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Holmes' Appeal Is Elementary to Modern Mystery Writers


More than a hundred years ago, in the story "The Final Problem," Arthur Conan Doyle sent Sherlock Holmes over the Reichenbach Falls, locked in mortal combat with his arch-nemesis, Professor Moriarty. He meant to put an end to his famous character, but public demand forced a revival of the old boy, and, though Doyle faced his own final problem in 1930, Holmes has remained alive and well and has been solving crimes ever since.

This fall has been a particularly active time for him and his Victorian associates. The great man is celebrated in "Murder in Baker Street" (Carroll & Graf, $25, 277 pages), an anthology edited by Martin H. Greenberg, Jon L. Lellenberg and Daniel Stashower (whose biography, "Teller of Tales: The Life of Arthur Conan Doyle," won the Edgar Allan Poe Award). In 11 new stories by Anne Perry, Bill Crider, Loren Estleman and Stuart Kaminsky, among others, Holmes and his chronicler-companion Dr. John Watson solve impossible crimes while bumping into such historical folks as Bram Stoker, Sir Richard Francis Burton and Jane Austen.

"Sherlock Holmes and the Secret Alliance" (Viking, $24.95, 336 pages), Larry Millett's fourth chronicle of the detective's visits to North America and the St. Paul area where he and Watson are assisted by Shadwell Rafferty, a wily Irish giant of a saloonkeeper and self-made sleuth. This time, the trio takes a short hop across the river to Minneapolis where the grim murder of a mill union man sets the stage for a visit from President McKinley. In Stephen Kendrick's "Night Watch" (Pantheon, $23, 273 pages), a brutally murdered cleric leads Sherlock, along with his older and smarter brother, Mycroft, and Watson, to a gathering of international clergymen where he meets and is out-sleuthed by G.K. Chesterton's famous Father Brown.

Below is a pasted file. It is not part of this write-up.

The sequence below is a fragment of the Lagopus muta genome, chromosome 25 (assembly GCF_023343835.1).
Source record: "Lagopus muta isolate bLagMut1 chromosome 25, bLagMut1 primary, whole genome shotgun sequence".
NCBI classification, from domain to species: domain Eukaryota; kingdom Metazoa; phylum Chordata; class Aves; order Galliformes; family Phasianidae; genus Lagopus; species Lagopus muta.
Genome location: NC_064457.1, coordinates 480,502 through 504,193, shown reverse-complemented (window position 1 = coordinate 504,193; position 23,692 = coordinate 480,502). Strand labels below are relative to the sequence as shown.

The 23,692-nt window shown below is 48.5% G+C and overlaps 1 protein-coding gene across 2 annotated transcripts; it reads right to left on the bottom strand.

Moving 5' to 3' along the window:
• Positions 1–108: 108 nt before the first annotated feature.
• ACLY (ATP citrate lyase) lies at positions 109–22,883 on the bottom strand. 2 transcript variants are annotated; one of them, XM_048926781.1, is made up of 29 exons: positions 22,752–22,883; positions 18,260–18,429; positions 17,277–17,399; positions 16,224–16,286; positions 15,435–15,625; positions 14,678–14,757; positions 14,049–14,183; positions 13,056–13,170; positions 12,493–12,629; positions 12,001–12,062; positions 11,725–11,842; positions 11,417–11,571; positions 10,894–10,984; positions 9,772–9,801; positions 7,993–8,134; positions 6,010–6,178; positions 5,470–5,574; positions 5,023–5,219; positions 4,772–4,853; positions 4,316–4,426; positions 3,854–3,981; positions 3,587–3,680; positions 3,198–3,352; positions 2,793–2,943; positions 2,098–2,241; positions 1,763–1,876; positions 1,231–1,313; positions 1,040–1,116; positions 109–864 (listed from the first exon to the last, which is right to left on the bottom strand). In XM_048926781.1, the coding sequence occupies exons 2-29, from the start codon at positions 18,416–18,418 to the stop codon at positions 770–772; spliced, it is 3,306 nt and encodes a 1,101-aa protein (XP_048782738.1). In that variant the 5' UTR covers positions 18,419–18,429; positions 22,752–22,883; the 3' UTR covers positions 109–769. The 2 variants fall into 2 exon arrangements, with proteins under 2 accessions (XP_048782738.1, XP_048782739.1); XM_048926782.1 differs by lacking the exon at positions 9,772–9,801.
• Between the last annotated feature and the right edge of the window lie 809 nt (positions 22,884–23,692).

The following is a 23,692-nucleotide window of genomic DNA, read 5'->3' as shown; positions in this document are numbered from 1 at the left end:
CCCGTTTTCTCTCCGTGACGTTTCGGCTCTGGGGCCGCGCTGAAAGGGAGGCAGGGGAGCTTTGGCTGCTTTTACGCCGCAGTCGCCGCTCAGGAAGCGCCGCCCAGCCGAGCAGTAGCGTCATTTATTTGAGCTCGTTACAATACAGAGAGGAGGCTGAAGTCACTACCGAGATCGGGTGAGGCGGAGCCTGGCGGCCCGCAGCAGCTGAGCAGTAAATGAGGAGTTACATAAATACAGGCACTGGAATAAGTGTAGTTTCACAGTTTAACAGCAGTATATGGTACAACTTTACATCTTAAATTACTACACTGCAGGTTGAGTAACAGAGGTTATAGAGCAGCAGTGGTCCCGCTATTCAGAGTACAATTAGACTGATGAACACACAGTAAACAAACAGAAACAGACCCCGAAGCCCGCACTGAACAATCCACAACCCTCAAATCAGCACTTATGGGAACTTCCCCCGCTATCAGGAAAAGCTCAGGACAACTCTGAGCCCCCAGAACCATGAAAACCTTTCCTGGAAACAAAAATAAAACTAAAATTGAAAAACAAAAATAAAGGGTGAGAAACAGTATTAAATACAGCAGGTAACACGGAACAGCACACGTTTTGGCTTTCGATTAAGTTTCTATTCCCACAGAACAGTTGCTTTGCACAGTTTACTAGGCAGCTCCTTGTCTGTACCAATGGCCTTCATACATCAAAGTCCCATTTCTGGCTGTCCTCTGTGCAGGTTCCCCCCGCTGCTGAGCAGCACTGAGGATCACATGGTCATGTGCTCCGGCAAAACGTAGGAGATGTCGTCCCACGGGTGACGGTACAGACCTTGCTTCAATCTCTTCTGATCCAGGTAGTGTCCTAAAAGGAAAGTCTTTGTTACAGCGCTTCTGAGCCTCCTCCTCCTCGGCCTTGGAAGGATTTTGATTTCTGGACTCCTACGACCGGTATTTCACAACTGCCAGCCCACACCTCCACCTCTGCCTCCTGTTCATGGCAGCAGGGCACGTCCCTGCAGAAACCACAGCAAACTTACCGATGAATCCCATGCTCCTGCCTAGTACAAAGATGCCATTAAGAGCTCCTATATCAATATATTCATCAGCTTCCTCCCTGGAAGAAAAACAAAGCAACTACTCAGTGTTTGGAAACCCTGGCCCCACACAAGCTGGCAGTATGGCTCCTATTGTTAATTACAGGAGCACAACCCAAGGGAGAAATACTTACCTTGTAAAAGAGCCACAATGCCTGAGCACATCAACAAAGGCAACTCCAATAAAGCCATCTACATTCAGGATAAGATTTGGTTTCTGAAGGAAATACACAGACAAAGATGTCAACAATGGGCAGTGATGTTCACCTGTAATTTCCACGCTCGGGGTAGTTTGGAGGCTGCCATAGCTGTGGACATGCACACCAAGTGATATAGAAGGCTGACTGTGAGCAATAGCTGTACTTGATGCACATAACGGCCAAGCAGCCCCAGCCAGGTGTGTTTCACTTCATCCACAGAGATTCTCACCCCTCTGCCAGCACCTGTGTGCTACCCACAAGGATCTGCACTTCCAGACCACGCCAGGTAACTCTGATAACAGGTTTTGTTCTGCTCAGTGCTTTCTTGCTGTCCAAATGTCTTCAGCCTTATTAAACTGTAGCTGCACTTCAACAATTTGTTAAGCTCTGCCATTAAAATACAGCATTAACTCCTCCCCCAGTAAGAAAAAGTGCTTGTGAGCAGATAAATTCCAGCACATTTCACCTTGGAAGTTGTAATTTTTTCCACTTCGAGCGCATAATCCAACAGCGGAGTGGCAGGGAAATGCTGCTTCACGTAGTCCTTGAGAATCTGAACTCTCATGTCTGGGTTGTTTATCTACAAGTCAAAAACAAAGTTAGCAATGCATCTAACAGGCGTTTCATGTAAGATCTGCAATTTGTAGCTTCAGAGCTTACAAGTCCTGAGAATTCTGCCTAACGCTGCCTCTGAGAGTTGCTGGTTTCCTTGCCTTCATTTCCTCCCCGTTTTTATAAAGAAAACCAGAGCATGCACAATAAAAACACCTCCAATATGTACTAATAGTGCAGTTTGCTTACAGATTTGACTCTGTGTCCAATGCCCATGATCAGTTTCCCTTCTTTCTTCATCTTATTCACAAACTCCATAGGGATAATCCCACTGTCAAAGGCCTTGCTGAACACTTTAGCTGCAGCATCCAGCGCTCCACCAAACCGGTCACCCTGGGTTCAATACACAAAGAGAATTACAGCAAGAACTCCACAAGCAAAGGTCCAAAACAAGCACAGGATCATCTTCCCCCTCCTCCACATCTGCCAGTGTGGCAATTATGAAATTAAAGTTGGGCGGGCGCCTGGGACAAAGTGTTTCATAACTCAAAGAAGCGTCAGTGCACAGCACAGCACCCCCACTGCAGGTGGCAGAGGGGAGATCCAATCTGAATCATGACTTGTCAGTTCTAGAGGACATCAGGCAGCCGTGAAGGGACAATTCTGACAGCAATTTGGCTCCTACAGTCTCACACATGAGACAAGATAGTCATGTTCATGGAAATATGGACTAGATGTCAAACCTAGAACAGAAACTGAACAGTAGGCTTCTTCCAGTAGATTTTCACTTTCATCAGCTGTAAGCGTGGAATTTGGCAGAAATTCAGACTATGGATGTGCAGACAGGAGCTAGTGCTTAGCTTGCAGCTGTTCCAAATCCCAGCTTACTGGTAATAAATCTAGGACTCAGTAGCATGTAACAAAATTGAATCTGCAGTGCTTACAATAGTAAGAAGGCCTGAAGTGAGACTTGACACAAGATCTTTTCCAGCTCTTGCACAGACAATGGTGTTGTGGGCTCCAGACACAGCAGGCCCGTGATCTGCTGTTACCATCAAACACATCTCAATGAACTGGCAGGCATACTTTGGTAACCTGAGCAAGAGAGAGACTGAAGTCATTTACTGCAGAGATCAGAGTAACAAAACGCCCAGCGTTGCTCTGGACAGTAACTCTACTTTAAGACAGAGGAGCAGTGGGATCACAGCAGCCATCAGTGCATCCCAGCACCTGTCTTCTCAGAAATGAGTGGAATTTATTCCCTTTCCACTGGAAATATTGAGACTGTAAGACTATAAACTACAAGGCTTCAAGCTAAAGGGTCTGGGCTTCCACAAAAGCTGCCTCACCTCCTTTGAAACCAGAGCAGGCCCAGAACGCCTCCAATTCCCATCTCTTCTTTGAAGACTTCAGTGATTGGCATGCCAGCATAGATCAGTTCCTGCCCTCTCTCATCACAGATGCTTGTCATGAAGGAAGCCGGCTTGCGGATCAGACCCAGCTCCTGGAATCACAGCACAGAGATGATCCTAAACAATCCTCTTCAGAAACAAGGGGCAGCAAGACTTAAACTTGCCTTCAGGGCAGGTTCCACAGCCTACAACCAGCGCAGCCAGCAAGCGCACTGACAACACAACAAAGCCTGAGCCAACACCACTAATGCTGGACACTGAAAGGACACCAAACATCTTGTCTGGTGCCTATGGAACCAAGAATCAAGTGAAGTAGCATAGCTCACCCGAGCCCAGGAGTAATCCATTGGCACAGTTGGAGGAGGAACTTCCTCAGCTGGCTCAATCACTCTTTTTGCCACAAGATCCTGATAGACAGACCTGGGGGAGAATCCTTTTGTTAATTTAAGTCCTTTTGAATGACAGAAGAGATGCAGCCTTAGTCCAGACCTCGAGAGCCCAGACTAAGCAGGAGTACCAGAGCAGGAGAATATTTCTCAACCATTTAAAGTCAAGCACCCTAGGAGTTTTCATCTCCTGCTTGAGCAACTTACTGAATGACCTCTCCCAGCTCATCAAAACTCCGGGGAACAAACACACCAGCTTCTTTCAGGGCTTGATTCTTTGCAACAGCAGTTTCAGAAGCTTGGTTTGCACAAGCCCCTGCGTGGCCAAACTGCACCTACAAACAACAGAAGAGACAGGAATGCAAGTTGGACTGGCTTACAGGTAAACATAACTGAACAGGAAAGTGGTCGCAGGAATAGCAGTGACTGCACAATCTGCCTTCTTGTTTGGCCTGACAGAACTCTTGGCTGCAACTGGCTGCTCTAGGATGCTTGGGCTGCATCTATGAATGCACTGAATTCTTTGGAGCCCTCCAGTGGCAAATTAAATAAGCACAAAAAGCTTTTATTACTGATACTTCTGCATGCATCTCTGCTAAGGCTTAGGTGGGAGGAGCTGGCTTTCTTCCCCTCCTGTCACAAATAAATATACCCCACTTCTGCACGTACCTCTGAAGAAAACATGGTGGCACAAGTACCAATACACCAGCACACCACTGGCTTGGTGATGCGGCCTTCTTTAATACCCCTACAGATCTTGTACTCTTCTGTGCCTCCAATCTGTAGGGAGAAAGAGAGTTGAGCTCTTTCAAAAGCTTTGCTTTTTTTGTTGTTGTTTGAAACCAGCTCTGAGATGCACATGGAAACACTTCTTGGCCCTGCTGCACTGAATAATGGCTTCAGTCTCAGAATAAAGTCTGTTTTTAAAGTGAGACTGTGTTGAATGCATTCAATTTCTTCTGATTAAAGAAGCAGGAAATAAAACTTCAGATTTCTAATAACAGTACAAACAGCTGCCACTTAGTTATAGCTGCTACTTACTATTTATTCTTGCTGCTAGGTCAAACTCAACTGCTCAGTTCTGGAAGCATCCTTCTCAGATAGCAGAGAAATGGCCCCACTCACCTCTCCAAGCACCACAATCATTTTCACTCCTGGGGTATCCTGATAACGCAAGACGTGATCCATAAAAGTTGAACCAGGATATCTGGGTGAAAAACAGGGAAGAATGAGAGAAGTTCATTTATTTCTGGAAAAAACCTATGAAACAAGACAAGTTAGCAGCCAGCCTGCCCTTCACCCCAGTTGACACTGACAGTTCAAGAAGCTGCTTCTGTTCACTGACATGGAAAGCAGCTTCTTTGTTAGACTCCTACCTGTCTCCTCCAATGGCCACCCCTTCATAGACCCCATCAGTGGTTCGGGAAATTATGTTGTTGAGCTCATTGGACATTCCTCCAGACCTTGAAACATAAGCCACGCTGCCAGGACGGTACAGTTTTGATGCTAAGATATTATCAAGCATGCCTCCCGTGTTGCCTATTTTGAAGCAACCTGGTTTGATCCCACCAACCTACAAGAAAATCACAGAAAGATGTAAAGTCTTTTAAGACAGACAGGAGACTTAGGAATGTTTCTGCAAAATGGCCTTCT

Speaking of Mycroft, he is the subject of a lively new series by authors Chelsea Quinn Yarbro and Bill Fawcett writing under the name Quinn Fawcett. Adventure No. 4, "The Scottish Ploy," newly reprinted in trade edition (Forge, $15.95, 352 pages), tosses Mycroft and his secretary, the likable Paterson Guthrie, into a complex maze involving anarchists, a kidnapped actor, phrenology and a beautiful and mysterious young woman. Dr. James Mortimer, who introduced Holmes to "The Hound of the Baskervilles," goes on his own quest to free a captive damsel in Gerard Williams' "Dr. Mortimer and the Aldgate Mystery" (Thomas Dunne Books/St. Martin's, $22.95, 224 pages).

The opera diva-adventuress whom Sherlock referred to as " the woman" in the story "A Scandal in Bohemia," Irene Adler, is up to book five of her series by Carole Nelson Douglas, "Chapel Noir" (Forge/Tom Doherty, $25.95, 494 pages). The setting is 1889 Paris, where it appears that the dreaded Jack the Ripper is among those attending l'Exposition Universelle. With her companion Nell, the feisty gun-toting, cigar-puffing Irene is determined to make the city again safe for prostitutes. Sherlock shows up to offer his assistance in this dark but witty caper.

Though he is far from honest, the Professor Moriarty who appears as the protagonist in Michael Kurland's series is not quite the villain that Doyle made him. In his new adventure, "The Great Game" (St. Martin's, $24.95, 296 pages), he forms an uneasy alliance with Holmes and Watson in an attempt to aid two friends who wind up in the middle of an attempted assassination of a German prince. The first two Moriartys--"The Infernal Device," with the prof and Holmes working to save the British monarchy, and "Death by Gaslight," in which his quarry is a serial killer who's bumping off aristocrats--have been collected, along with a short story, "The Paradol Paradox," in a bulging new trade paperback, "The Infernal Device and Others" (St. Martin's, $18.95, 518 pages).

Doyle assumes the role of detective in Roberta Rogow's "The Problem of the Surly Servant" (St. Martin's, $24.95, 295 pages), when, while visiting the Rev. Charles Lutwidge Dodgson (a.k.a. Lewis Carroll) at Oxford, the latter is accused of murdering a suspected blackmailer. The author's genuine forays into detection may be found in "The True Crime Files of Sir Arthur Conan Doyle" (Berkley Prime Crime, $22.95, 304 pages), gathered by Stephen Hines and introduced by mystery writer Steven Womack. Doyle studied and wrote about two criminal cases in which apparently innocent men had been thrown in jail. His articles and essays are presented with court transcripts and other associated information from London papers of the day.

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